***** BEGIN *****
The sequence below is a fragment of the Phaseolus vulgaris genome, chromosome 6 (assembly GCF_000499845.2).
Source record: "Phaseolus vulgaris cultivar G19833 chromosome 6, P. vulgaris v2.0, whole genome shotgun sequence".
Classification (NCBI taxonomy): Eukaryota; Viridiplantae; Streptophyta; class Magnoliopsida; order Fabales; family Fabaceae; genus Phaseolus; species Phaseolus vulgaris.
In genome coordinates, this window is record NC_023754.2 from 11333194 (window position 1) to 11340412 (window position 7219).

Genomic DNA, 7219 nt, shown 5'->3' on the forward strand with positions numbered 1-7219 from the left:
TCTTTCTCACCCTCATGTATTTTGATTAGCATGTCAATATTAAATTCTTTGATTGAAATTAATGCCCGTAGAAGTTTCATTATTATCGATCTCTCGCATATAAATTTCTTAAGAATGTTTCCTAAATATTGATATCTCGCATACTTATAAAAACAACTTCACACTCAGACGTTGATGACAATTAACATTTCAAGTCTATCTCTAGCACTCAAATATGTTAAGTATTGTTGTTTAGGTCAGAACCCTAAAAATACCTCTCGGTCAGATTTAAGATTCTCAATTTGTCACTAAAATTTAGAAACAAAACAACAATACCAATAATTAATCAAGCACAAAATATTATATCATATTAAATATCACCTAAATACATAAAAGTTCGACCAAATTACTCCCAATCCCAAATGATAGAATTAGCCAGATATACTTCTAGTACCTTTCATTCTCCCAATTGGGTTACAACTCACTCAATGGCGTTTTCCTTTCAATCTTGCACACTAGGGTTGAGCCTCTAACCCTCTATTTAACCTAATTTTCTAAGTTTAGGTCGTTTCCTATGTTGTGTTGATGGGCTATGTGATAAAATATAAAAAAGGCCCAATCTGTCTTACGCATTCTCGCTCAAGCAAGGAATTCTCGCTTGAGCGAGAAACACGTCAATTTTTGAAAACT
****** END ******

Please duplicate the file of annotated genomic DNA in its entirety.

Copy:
The sequence below is a fragment of the Phaseolus vulgaris genome, chromosome 6 (assembly GCF_000499845.2).
Source record: "Phaseolus vulgaris cultivar G19833 chromosome 6, P. vulgaris v2.0, whole genome shotgun sequence".
Classification (NCBI taxonomy): Eukaryota; Viridiplantae; Streptophyta; class Magnoliopsida; order Fabales; family Fabaceae; genus Phaseolus; species Phaseolus vulgaris.
In genome coordinates, this window is record NC_023754.2 from 11333194 (window position 1) to 11340412 (window position 7219).

Genomic DNA, 7219 nt, shown 5'->3' on the forward strand with positions numbered 1-7219 from the left:
TCTTTCTCACCCTCATGTATTTTGATTAGCATGTCAATATTAAATTCTTTGATTGAAATTAATGCCCGTAGAAGTTTCATTATTATCGATCTCTCGCATATAAATTTCTTAAGAATGTTTCCTAAATATTGATATCTCGCATACTTATAAAAACAACTTCACACTCAGACGTTGATGACAATTAACATTTCAAGTCTATCTCTAGCACTCAAATATGTTAAGTATTGTTGTTTAGGTCAGAACCCTAAAAATACCTCTCGGTCAGATTTAAGATTCTCAATTTGTCACTAAAATTTAGAAACAAAACAACAATACCAATAATTAATCAAGCACAAAATATTATATCATATTAAATATCACCTAAATACATAAAAGTTCGACCAAATTACTCCCAATCCCAAATGATAGAATTAGCCAGATATACTTCTAGTACCTTTCATTCTCCCAATTGGGTTACAACTCACTCAATGGCGTTTTCCTTTCAATCTTGCACACTAGGGTTGAGCCTCTAACCCTCTATTTAACCTAATTTTCTAAGTTTAGGTCGTTTCCTATGTTGTGTTGATGGGCTATGTGATAAAATATAAAAAAGGCCCAATCTGTCTTACGCATTCTCGCTCAAGCAAGGAATTCTCGCTTGAGCGAGAAACACGTCAATTTTTGAAAACT